Message Listener Containers
One of the most common uses of JMS messages in the EJB world is to drive message-driven beans (MDBs). Spring offers a solution to create message-driven POJOs (MDPs) in a way that does not tie a user to an EJB container.
A message listener container is used to receive messages from a JMS message queue and drive the MessageListener that is injected into it. The listener container is responsible for all threading of message reception and dispatches into the listener for processing. A message listener container is the intermediary between an MDP and a messaging provider, and takes care of registering to receive messages, participating in transactions, resource acquisition and release, exception conversion and suchlike. This allows you as an application developer to write the (possibly complex) business logic associated with receiving a message (and possibly responding to it), and delegates boilerplate JMS infrastructure concerns to the framework.
There are two standard JMS message listener containers packaged with Spring, each with its specialized feature set.
This message listener container is the simpler of the two standard flavors. It creates a fixed number of JMS sessions and consumers at startup, registers the listener using the standard JMS MessageConsumer.setMessageListener() method, and leaves it up the JMS provider to perform listener callbacks. This variant does not allow for dynamic adaption to runtime demands or for participation in externally managed transactions. Compatibility-wise, it stays very close to the spirit of the standalone JMS specification - but is generally not compatible with Java EE's JMS restrictions.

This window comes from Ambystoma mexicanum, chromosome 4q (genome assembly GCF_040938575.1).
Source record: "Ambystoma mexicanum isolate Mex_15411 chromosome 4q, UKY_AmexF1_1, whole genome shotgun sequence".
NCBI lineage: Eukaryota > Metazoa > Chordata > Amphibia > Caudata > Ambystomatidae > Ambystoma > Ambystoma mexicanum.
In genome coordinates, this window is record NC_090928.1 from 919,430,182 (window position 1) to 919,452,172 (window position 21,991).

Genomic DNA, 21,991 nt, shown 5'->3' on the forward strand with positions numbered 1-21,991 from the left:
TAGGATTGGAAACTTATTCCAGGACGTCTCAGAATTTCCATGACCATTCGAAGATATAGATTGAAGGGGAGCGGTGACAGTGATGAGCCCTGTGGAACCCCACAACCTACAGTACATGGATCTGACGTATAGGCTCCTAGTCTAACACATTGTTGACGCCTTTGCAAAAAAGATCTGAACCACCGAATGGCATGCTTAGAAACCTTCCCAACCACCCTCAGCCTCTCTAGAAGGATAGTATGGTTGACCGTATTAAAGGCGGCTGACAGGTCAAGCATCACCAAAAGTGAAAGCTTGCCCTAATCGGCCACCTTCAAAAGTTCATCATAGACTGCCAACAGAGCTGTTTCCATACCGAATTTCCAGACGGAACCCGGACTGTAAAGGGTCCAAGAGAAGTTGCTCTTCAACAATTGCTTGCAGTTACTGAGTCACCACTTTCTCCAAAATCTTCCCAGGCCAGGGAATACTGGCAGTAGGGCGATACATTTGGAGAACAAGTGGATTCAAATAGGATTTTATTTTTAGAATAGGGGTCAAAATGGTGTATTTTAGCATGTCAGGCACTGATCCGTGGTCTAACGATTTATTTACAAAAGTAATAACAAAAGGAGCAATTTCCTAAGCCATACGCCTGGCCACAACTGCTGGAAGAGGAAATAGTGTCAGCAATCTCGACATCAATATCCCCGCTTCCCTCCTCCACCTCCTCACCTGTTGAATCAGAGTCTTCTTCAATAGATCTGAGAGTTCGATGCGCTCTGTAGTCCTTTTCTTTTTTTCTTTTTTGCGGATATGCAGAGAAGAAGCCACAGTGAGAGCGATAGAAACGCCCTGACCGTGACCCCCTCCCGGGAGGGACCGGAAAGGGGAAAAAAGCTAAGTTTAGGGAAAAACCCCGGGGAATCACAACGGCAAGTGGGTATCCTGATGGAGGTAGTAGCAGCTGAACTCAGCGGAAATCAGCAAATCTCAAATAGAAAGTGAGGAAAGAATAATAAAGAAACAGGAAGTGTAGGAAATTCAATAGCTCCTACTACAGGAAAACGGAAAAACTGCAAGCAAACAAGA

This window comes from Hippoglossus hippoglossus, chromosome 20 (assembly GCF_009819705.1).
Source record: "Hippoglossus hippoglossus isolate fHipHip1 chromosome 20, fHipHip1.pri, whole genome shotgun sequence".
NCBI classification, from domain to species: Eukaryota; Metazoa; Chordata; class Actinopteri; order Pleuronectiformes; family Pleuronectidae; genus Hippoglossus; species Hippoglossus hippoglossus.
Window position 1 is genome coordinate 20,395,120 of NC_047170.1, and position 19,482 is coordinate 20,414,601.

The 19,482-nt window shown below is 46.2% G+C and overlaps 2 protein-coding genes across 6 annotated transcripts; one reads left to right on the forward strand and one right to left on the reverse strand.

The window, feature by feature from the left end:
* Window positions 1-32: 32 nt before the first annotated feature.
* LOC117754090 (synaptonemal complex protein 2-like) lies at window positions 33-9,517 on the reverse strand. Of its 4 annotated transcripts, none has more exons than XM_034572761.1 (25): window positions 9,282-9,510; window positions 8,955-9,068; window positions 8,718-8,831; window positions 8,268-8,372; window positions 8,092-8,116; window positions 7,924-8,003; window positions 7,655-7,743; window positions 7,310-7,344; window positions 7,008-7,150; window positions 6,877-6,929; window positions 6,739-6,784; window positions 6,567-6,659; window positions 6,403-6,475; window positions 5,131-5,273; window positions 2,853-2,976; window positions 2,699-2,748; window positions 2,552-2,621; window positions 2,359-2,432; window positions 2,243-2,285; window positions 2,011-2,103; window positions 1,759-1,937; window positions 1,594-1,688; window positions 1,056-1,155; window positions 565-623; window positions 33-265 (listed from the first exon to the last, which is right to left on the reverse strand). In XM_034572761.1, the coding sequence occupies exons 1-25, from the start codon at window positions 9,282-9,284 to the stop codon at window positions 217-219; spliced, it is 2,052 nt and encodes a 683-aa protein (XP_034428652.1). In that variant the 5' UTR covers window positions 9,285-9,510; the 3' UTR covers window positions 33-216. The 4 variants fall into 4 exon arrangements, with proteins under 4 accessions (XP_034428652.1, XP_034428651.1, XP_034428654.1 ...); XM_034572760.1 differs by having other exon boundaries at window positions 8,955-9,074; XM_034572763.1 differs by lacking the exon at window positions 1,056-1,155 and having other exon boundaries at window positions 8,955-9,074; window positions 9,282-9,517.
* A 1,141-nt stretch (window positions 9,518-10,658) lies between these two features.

This message listener container is the one used in most cases. In contrast to SimpleMessageListenerContainer, this container variant does allow for dynamic adaption to runtime demands and is able to participate in externally managed transactions. Each received message is registered with an XA transaction when configured with a JtaTransactionManager; so processing may take advantage of XA transation semantics. This listener container strikes a good balance between low requirements on the JMS provider, advanced functionality such as transaction participation, and compatibility with Java EE environments.
Spring provides a JmsTransactionManager that manages transactions for a single JMS ConnectionFactory. The JmsTransactionManager performs local resource transactions, binding a JMS Connection/Session pair from the specified ConnectionFactory to the thread. JmsTemplate automatically detects such transactional resources and operates on them accordingly.
In a Java EE environment, the ConnectionFactory will pool Connections and Sessions, so those resources are efficiently reused across transactions. In a standalone environment, using Spring's SingleConnectionFactory will result in a shared JMS Connection, with each transaction having its own independent Session. Alternatively, consider the use of a provider-specific pooling adapter such as ActiveMQ's PooledConnectionFactory class.
JmsTemplate can also be used with the JtaTransactionManager and an XA-capable JMS ConnectionFactory for performing distributed transactions. Note that this requires the use of a JTA transaction manager as well as a properly XA-configured ConnectionFactory! (Check your Java EE server's / JMS provider's documentation.)
Reusing code across a managed and unmanaged transactional environment can be confusing when using the JMS API to create a Session from a Connection. This is because the JMS API has only one factory method to create a Session and it requires values for the transaction and acknowledgement modes. In a managed environment, setting these values is the responsibility of the environment's transactional infrastructure, so these values are ignored by the vendor's wrapper to the JMS Connection.
When using the JmsTemplate in an unmanaged environment you can specify these values through the use of the properties sessionTransacted and sessionAcknowledgeMode. When using a PlatformTransactionManager with JmsTemplate, the template will always be given a transactional JMS Session.